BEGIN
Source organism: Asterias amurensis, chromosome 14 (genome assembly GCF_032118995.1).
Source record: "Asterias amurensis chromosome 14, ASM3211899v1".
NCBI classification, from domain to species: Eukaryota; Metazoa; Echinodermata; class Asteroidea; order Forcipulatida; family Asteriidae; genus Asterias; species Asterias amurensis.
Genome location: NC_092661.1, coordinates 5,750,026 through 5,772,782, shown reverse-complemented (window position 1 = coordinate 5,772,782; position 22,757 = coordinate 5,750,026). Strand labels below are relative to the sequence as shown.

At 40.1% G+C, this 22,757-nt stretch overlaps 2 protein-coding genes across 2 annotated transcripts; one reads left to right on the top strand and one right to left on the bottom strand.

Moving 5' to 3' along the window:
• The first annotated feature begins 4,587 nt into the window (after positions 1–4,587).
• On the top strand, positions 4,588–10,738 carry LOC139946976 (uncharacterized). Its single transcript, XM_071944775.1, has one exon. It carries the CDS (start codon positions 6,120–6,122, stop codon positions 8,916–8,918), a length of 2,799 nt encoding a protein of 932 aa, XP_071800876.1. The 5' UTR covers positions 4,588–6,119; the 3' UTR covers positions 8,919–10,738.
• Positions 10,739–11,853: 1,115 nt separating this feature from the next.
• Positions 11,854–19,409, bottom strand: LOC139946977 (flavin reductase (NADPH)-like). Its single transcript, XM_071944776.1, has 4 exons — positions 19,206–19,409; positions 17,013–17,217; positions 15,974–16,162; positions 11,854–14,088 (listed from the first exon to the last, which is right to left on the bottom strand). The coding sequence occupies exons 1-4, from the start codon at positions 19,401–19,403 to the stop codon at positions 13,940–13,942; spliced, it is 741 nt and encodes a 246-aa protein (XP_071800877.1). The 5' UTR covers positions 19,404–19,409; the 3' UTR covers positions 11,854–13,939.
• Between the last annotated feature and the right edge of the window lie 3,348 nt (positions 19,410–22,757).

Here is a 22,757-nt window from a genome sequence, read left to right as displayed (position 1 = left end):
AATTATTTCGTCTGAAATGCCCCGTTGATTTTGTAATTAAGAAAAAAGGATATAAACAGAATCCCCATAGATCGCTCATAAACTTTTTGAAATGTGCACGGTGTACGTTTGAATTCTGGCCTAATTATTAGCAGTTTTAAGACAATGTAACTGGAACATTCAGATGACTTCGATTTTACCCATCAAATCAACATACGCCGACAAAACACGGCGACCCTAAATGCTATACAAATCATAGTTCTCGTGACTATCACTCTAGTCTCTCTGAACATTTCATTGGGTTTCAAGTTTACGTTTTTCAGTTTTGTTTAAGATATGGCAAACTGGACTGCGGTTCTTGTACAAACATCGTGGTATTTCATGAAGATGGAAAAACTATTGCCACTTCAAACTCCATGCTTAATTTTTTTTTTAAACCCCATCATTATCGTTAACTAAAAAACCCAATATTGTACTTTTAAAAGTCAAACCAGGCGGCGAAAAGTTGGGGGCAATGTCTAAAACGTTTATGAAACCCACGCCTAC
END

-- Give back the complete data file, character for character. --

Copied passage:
Source organism: Asterias amurensis, chromosome 14 (genome assembly GCF_032118995.1).
Source record: "Asterias amurensis chromosome 14, ASM3211899v1".
NCBI classification, from domain to species: Eukaryota; Metazoa; Echinodermata; class Asteroidea; order Forcipulatida; family Asteriidae; genus Asterias; species Asterias amurensis.
Genome location: NC_092661.1, coordinates 5,750,026 through 5,772,782, shown reverse-complemented (window position 1 = coordinate 5,772,782; position 22,757 = coordinate 5,750,026). Strand labels below are relative to the sequence as shown.

At 40.1% G+C, this 22,757-nt stretch overlaps 2 protein-coding genes across 2 annotated transcripts; one reads left to right on the top strand and one right to left on the bottom strand.

Moving 5' to 3' along the window:
• The first annotated feature begins 4,587 nt into the window (after positions 1–4,587).
• On the top strand, positions 4,588–10,738 carry LOC139946976 (uncharacterized). Its single transcript, XM_071944775.1, has one exon. It carries the CDS (start codon positions 6,120–6,122, stop codon positions 8,916–8,918), a length of 2,799 nt encoding a protein of 932 aa, XP_071800876.1. The 5' UTR covers positions 4,588–6,119; the 3' UTR covers positions 8,919–10,738.
• Positions 10,739–11,853: 1,115 nt separating this feature from the next.
• Positions 11,854–19,409, bottom strand: LOC139946977 (flavin reductase (NADPH)-like). Its single transcript, XM_071944776.1, has 4 exons — positions 19,206–19,409; positions 17,013–17,217; positions 15,974–16,162; positions 11,854–14,088 (listed from the first exon to the last, which is right to left on the bottom strand). The coding sequence occupies exons 1-4, from the start codon at positions 19,401–19,403 to the stop codon at positions 13,940–13,942; spliced, it is 741 nt and encodes a 246-aa protein (XP_071800877.1). The 5' UTR covers positions 19,404–19,409; the 3' UTR covers positions 11,854–13,939.
• Between the last annotated feature and the right edge of the window lie 3,348 nt (positions 19,410–22,757).

Here is a 22,757-nt window from a genome sequence, read left to right as displayed (position 1 = left end):
AATTATTTCGTCTGAAATGCCCCGTTGATTTTGTAATTAAGAAAAAAGGATATAAACAGAATCCCCATAGATCGCTCATAAACTTTTTGAAATGTGCACGGTGTACGTTTGAATTCTGGCCTAATTATTAGCAGTTTTAAGACAATGTAACTGGAACATTCAGATGACTTCGATTTTACCCATCAAATCAACATACGCCGACAAAACACGGCGACCCTAAATGCTATACAAATCATAGTTCTCGTGACTATCACTCTAGTCTCTCTGAACATTTCATTGGGTTTCAAGTTTACGTTTTTCAGTTTTGTTTAAGATATGGCAAACTGGACTGCGGTTCTTGTACAAACATCGTGGTATTTCATGAAGATGGAAAAACTATTGCCACTTCAAACTCCATGCTTAATTTTTTTTTTAAACCCCATCATTATCGTTAACTAAAAAACCCAATATTGTACTTTTAAAAGTCAAACCAGGCGGCGAAAAGTTGGGGGCAATGTCTAAAACGTTTATGAAACCCACGCCTAC